"Proceedings, Federal Interagency Workshop,
"Sediment Technology for the 21'st Century,"
St. Petersburg, FL, February 17-19, 1998"

Sensing Stream Bedload with a Linear Array of Reflective Sensors

By R.A. Schmidt


This design idea uses optical sensors in place of the small chokes (coils) in the magnetic tracer system that provided useful bedload data at Squaw Creek, Montana, where about 70 % of the sediment is naturally magnetic (Bunte, 1996). Two rows of reflective sensors (like barcode sensors) produce two binary pulse-trains indicating presence or absence of light reflected from bedload elements (Fig. 1). On-line analysis of the pulse trains produces particle size estimates, and correlation of signals between the rows gives estimates of speed (Fig. 2).

figure 1
Figure 1.

figure 2
Figure 2.

Each sensor contains a light-emitting diode (LED) and a phototransistor, in package widths ranging from 6 mm down to 3 mm (surface-mount). Package width determines resolution of particle size. For example, an array with 5-mm resolution would contain 200 sensors in a 1-m section. Pulsing the sensor LEDís in sequence produces maximum light with minimum power. The rate of rereading a segment determines resolution of speed estimates. Pulse trains are stored in first-in, first-out (FIFO) memory modules on each array section, and transmitted to a streamside computer for processing and recording.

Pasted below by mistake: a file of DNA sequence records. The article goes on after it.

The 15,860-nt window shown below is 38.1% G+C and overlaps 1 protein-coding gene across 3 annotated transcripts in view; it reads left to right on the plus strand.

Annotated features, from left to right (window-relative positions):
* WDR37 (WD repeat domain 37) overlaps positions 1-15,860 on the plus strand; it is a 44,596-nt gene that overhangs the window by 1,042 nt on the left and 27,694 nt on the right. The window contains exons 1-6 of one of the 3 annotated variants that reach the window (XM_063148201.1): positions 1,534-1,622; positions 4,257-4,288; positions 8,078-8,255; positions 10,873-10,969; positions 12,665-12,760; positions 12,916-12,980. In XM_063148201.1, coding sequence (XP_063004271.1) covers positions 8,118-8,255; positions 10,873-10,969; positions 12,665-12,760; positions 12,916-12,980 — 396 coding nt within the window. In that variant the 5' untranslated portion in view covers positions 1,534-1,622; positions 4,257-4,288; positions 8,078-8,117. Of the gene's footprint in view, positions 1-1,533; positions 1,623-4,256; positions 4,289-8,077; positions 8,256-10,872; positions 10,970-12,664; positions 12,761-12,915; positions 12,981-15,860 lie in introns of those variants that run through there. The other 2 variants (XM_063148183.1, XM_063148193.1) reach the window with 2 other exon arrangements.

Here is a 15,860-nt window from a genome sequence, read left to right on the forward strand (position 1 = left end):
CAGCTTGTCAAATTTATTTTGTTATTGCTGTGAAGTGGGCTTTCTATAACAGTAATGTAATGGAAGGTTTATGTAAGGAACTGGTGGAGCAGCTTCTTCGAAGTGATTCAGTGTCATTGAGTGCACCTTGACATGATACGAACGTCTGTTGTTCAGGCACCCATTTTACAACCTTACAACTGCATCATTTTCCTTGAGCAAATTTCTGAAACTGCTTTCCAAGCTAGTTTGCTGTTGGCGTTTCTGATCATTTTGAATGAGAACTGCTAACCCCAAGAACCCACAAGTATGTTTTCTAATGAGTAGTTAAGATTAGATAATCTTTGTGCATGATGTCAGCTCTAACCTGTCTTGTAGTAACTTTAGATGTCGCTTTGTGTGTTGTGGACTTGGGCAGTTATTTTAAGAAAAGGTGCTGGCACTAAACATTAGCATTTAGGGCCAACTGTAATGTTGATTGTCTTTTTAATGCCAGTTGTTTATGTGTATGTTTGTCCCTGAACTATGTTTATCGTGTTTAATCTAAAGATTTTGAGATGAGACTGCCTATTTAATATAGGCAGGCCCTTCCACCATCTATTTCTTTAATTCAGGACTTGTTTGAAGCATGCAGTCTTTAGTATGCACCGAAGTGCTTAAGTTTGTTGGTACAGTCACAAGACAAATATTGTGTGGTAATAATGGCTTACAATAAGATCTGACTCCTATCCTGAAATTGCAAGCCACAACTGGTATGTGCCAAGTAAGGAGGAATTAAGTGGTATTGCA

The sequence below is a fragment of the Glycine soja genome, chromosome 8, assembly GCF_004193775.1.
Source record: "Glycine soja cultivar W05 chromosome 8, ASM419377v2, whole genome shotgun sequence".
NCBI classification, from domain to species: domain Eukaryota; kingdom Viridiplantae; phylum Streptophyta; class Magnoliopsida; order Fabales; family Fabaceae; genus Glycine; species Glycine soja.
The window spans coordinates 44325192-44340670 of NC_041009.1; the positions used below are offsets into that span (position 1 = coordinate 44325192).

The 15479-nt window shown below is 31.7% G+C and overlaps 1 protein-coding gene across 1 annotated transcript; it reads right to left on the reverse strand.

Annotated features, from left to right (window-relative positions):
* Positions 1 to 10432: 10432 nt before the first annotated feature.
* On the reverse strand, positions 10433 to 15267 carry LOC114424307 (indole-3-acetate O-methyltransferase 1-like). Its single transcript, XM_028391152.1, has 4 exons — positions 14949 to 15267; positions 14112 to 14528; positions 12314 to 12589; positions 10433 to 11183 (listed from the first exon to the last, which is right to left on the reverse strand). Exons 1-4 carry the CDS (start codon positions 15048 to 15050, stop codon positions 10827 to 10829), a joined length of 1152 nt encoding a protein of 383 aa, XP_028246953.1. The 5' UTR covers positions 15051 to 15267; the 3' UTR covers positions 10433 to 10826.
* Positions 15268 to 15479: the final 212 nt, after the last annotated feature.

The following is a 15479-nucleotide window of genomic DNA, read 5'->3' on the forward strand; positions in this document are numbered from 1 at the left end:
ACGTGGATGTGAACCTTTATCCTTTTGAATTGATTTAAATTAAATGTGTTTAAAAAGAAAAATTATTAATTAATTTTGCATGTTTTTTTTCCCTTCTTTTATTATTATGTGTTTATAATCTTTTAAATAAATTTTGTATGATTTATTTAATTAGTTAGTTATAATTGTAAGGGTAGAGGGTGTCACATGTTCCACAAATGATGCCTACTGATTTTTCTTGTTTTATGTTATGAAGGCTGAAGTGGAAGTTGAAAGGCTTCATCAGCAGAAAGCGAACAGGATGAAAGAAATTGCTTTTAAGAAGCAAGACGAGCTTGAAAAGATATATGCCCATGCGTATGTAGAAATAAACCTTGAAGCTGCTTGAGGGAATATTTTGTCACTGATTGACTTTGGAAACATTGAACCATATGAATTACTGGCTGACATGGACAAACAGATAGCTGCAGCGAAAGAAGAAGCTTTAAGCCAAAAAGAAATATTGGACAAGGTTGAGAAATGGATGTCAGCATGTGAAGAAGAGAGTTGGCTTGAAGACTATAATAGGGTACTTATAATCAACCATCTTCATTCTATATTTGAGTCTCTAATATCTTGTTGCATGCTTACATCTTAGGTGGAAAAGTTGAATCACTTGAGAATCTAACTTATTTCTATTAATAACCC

A major technical problem in this design is determining the optimum on-off threshold level in the sensor amplifier circuit. Other problems to be solved include shielding from ambient sunlight, and finding a window material that resists abrasion by sediment. If these obstacles can be overcome, calibration remains a challenge, since the array only samples particles within a few millimeters of the bed surface. The video system sketched in a separate abstract offers some hope in calibration. One other encouraging note: correlations between reflective sensors gave estimates of speed profiles in snow avalanches (Dent et al. In press).


Bunte, K., 1996. Analysis of the temporal variation of course bedload transport and its grain size distribution: Squaw Creek, Montana, USA. USDA Forest Service, Rocky Mountain Forest and Range Experiment Station, General Tech. Rep. RM-GTR-288, 123 pp.

Dent J., In press. Annals of Glaciology, May 1997 symposium.

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